Over the weekend we hosted a lemonade stand with Faye and Silas and dear friends at one of our favorite neighborhood shops. The café, Poppy’s, generously provided the kids with a gigantic cooler of lemonade and for three hours the kids collected donations to send along to organizations helping families impacted by the current crisis at America’s southern border. (We raised $432.00!) The stand felt like such a sweet and positive way to get kids directly involved in making a difference for kids in need.
Here’s the thing: The kids get it.
These are complex topics in complex times, but over and again I’ve found that kids are really remarkable at understanding basic issues of social justice. Better, I’d venture, than most adults. And once again, I’m reminded that the onus is on me (and James)—and all parents—to have these conversations.
As always, we’ve found it most comforting to turn to books.
Faye and Silas’s caregiver, Zaina, is an immigrant from Syria. Like many Syrian immigrants, she came to the US to escape the turmoil of the Syrian civil war. This winter when I struggled with finding a way to discuss why Zaina can’t easily return to visit her family overseas, we read the very beautiful children’s book The Journey by Francesca Sanna. It follows the story of a young family that loses their father and is forced to leave their home. On their journey they encounter and escape from border guards. As the family makes their way farther and farther from home, the reader witnesses their hope in the face of the unknown. Heartbreakingly, the book also provided excellent context for the refugee crisis happening right now in our own country. Discussing family separation at the hands of the border patrol in the US was particularly poignant—and yes, even scary.
It wasn’t super easy to talk about. I worried I would frighten Faye unnecessarily. I worried I was saying too much. When she asked with a quivering lip if someone was going to separate her from her parents, I did my best to reassure her. What an incredible privilege. Speaking to an undocumented friend of ours this week—the mother of two children born in the US— it was clear that my hesitation about scaring Faye was nothing compared to the task our friend faces. None of us can remain silent.
Below are a few ideas for talking to kids about the current crisis, and getting them involved in efforts to help.
Read a book: If you haven’t sought them out already, there are so many inspiring Instagram accounts related to kid lit and I turn to them again and again. Many of them offered invaluable advice this week. The Bookworm Club offered particularly helpful guides for deep reading with kids about issues of immigration and justice in particular. It outlined specific ways for reading that’s aimed at truly understanding, dissecting, and interpreting books. (It’s not enough just to have the books on our shelves, we need to really read them and talk about them in order for the work to get done.) The Conscious Kid is another source of excellent and daily inspiration for me. It includes book recommendations as well as general encouragement to dig deep into issues of racism and social justice. If you’re looking for another place to start, Common Sense Media compiled this list of Books to Help Kids Understand the Immigrant Experience. Finally, this week our friends at Stories Bookshop recommended Mama’s Nightingale: A Story of Immigration and Separation.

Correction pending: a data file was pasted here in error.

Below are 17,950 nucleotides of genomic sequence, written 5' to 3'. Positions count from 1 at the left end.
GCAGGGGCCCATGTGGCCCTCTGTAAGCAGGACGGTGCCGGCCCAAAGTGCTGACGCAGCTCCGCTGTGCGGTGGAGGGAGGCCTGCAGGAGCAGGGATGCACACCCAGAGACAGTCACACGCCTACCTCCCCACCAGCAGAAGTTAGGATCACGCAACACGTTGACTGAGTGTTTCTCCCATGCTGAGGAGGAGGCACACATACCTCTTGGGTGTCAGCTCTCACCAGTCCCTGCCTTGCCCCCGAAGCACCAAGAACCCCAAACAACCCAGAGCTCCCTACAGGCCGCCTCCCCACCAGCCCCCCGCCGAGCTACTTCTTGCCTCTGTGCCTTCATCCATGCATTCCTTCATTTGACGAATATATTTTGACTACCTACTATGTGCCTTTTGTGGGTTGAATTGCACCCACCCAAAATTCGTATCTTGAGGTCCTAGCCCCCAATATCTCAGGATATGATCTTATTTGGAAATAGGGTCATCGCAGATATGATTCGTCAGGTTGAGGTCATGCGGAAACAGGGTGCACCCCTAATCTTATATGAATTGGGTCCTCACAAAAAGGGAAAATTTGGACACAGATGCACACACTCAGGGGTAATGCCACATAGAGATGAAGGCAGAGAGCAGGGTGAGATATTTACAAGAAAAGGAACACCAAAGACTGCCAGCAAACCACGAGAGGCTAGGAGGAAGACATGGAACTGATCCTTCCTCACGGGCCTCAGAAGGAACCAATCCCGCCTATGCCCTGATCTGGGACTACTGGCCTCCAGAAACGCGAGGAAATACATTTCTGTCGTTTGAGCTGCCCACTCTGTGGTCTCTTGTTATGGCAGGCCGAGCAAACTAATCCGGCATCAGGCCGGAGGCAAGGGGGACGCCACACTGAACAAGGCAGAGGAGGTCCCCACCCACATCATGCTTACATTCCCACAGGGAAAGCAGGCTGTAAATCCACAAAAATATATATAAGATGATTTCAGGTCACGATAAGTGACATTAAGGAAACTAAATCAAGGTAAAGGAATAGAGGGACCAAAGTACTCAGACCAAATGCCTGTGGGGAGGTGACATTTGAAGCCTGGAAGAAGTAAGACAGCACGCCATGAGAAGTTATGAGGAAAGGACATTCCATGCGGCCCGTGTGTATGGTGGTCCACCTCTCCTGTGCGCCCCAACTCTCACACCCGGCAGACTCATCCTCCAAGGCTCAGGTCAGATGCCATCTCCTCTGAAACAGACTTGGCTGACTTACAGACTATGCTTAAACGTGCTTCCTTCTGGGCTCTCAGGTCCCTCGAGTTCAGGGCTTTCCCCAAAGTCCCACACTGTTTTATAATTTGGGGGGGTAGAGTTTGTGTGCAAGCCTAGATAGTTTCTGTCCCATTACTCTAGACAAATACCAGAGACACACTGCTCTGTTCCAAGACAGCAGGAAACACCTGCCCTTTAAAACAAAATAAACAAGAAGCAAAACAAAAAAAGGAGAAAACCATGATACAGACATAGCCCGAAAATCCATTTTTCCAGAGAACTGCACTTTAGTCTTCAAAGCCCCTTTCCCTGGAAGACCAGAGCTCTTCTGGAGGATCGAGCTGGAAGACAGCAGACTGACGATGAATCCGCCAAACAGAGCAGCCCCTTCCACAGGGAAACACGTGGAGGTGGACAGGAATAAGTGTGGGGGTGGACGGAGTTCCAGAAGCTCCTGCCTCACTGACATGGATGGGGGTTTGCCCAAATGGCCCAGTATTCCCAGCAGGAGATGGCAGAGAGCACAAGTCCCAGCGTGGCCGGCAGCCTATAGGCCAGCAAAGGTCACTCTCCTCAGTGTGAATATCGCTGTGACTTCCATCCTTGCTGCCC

Host a sale: Raising money through entrepreneurial endeavors is perhaps a uniquely American answer to feeling helpless, but the lemonade stand we worked on over the weekend felt so great. It was such a positive way to get kids involved, yes, but it also felt great to be a parent, out on the sidewalk, connecting to friends and neighbors and perfect strangers. The #StandforKids initiative was designed around last weekend in particular, but there’s no reason why we can’t make this the summer of charitable Lemonade Stands more generally. Lots of resources on the Stand For Kids site.
Draw pictures/Send letters: A family of three little kids set up shop at our stand on Saturday and drew pictures on countless postcards to send to kids separated from their families. It was heartrending and warming to watch them work so diligently to share a bit of goodwill with kids in pain. If you’ve got little ones interested in sending notes to kids who need them, you can direct them here: Families Belong Together / National Domestic Workers Alliance c/o Purpose 115 5th Avenue, New York, NY 10011.
Protest, together: A national day of action and protest is being planned for June 30, 2018. Find an event near you, talk to your kids about why you’re going, and if it feels right for your kid and your family, bring them along.
Talk (and mostly listen): A reader comment below reminded me that what might matter most of all is to listen to kids when they express their fears. I think most parents would agree that we’d love to think about childhood as time of innocence. The truth is that that’s only ever part of the story. Just like adults, many kids need to grapple with all kinds of things that might make them sad or fearful. For all things parenting, I often turn to Janet Lansbury. I found this episode: When Children Ask About Death (or Other Heavy Topics) to be really helpful. Her overarching point is that we should allow kids to feel their full range of emotions, instead of telling them not to be afraid or that they don’t need to worry. Common Sense Media also breaks this down in their series: How to Talk to Kids About Difficult Subjects. Finally, I’ve returned over and again to this episode of This American Life: Birds & Bees.
What else? What are you guys talking about in your families?